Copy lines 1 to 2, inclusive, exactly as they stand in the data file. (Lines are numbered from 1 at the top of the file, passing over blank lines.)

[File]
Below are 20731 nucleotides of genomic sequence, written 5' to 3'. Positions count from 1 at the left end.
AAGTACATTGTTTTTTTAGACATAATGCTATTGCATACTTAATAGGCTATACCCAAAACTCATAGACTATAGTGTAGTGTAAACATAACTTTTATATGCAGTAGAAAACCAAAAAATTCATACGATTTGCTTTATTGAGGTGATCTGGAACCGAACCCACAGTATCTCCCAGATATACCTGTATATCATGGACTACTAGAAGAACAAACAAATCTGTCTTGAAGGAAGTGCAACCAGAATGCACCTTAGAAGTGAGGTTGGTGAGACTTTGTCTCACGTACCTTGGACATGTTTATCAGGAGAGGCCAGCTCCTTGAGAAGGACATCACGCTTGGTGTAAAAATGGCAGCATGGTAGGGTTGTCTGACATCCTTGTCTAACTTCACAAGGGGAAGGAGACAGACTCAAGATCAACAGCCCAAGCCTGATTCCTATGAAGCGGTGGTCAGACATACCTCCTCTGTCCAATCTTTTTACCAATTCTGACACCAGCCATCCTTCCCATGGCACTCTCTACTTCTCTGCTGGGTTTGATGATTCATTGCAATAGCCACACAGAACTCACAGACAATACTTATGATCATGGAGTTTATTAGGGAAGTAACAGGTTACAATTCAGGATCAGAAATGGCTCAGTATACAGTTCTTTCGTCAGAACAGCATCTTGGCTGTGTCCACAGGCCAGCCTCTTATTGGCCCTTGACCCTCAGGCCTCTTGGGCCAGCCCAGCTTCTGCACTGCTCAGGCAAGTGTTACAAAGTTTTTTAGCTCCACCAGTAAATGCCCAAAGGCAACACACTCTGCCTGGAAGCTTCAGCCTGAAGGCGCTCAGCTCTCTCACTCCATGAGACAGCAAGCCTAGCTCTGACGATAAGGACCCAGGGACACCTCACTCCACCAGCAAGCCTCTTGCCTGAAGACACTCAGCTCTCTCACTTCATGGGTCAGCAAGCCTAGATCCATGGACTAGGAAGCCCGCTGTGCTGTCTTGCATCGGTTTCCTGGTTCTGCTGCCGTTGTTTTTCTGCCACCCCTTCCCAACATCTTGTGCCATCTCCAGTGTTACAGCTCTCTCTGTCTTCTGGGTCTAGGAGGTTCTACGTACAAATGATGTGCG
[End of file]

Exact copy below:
Below are 20731 nucleotides of genomic sequence, written 5' to 3'. Positions count from 1 at the left end.
AAGTACATTGTTTTTTTAGACATAATGCTATTGCATACTTAATAGGCTATACCCAAAACTCATAGACTATAGTGTAGTGTAAACATAACTTTTATATGCAGTAGAAAACCAAAAAATTCATACGATTTGCTTTATTGAGGTGATCTGGAACCGAACCCACAGTATCTCCCAGATATACCTGTATATCATGGACTACTAGAAGAACAAACAAATCTGTCTTGAAGGAAGTGCAACCAGAATGCACCTTAGAAGTGAGGTTGGTGAGACTTTGTCTCACGTACCTTGGACATGTTTATCAGGAGAGGCCAGCTCCTTGAGAAGGACATCACGCTTGGTGTAAAAATGGCAGCATGGTAGGGTTGTCTGACATCCTTGTCTAACTTCACAAGGGGAAGGAGACAGACTCAAGATCAACAGCCCAAGCCTGATTCCTATGAAGCGGTGGTCAGACATACCTCCTCTGTCCAATCTTTTTACCAATTCTGACACCAGCCATCCTTCCCATGGCACTCTCTACTTCTCTGCTGGGTTTGATGATTCATTGCAATAGCCACACAGAACTCACAGACAATACTTATGATCATGGAGTTTATTAGGGAAGTAACAGGTTACAATTCAGGATCAGAAATGGCTCAGTATACAGTTCTTTCGTCAGAACAGCATCTTGGCTGTGTCCACAGGCCAGCCTCTTATTGGCCCTTGACCCTCAGGCCTCTTGGGCCAGCCCAGCTTCTGCACTGCTCAGGCAAGTGTTACAAAGTTTTTTAGCTCCACCAGTAAATGCCCAAAGGCAACACACTCTGCCTGGAAGCTTCAGCCTGAAGGCGCTCAGCTCTCTCACTCCATGAGACAGCAAGCCTAGCTCTGACGATAAGGACCCAGGGACACCTCACTCCACCAGCAAGCCTCTTGCCTGAAGACACTCAGCTCTCTCACTTCATGGGTCAGCAAGCCTAGATCCATGGACTAGGAAGCCCGCTGTGCTGTCTTGCATCGGTTTCCTGGTTCTGCTGCCGTTGTTTTTCTGCCACCCCTTCCCAACATCTTGTGCCATCTCCAGTGTTACAGCTCTCTCTGTCTTCTGGGTCTAGGAGGTTCTACGTACAAATGATGTGCG